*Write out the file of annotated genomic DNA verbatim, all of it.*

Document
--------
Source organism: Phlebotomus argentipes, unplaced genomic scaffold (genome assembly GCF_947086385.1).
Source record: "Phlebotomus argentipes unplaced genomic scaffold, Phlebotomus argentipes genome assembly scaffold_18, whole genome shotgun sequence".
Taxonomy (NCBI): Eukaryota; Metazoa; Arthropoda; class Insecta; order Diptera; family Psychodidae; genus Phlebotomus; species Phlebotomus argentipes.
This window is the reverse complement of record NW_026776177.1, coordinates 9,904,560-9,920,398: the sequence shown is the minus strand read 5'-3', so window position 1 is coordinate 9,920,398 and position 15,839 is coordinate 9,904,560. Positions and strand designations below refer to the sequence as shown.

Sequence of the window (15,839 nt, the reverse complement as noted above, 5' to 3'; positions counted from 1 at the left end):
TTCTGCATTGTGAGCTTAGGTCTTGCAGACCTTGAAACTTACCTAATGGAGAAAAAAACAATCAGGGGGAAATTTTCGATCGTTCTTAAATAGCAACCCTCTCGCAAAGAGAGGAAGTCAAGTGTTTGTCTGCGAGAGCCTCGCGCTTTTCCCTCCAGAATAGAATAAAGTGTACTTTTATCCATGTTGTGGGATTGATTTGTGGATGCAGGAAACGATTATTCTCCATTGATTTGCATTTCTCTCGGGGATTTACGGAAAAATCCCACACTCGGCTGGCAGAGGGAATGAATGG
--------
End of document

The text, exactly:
Source organism: Phlebotomus argentipes, unplaced genomic scaffold (genome assembly GCF_947086385.1).
Source record: "Phlebotomus argentipes unplaced genomic scaffold, Phlebotomus argentipes genome assembly scaffold_18, whole genome shotgun sequence".
Taxonomy (NCBI): Eukaryota; Metazoa; Arthropoda; class Insecta; order Diptera; family Psychodidae; genus Phlebotomus; species Phlebotomus argentipes.
This window is the reverse complement of record NW_026776177.1, coordinates 9,904,560-9,920,398: the sequence shown is the minus strand read 5'-3', so window position 1 is coordinate 9,920,398 and position 15,839 is coordinate 9,904,560. Positions and strand designations below refer to the sequence as shown.

Sequence of the window (15,839 nt, the reverse complement as noted above, 5' to 3'; positions counted from 1 at the left end):
TTCTGCATTGTGAGCTTAGGTCTTGCAGACCTTGAAACTTACCTAATGGAGAAAAAAACAATCAGGGGGAAATTTTCGATCGTTCTTAAATAGCAACCCTCTCGCAAAGAGAGGAAGTCAAGTGTTTGTCTGCGAGAGCCTCGCGCTTTTCCCTCCAGAATAGAATAAAGTGTACTTTTATCCATGTTGTGGGATTGATTTGTGGATGCAGGAAACGATTATTCTCCATTGATTTGCATTTCTCTCGGGGATTTACGGAAAAATCCCACACTCGGCTGGCAGAGGGAATGAATGG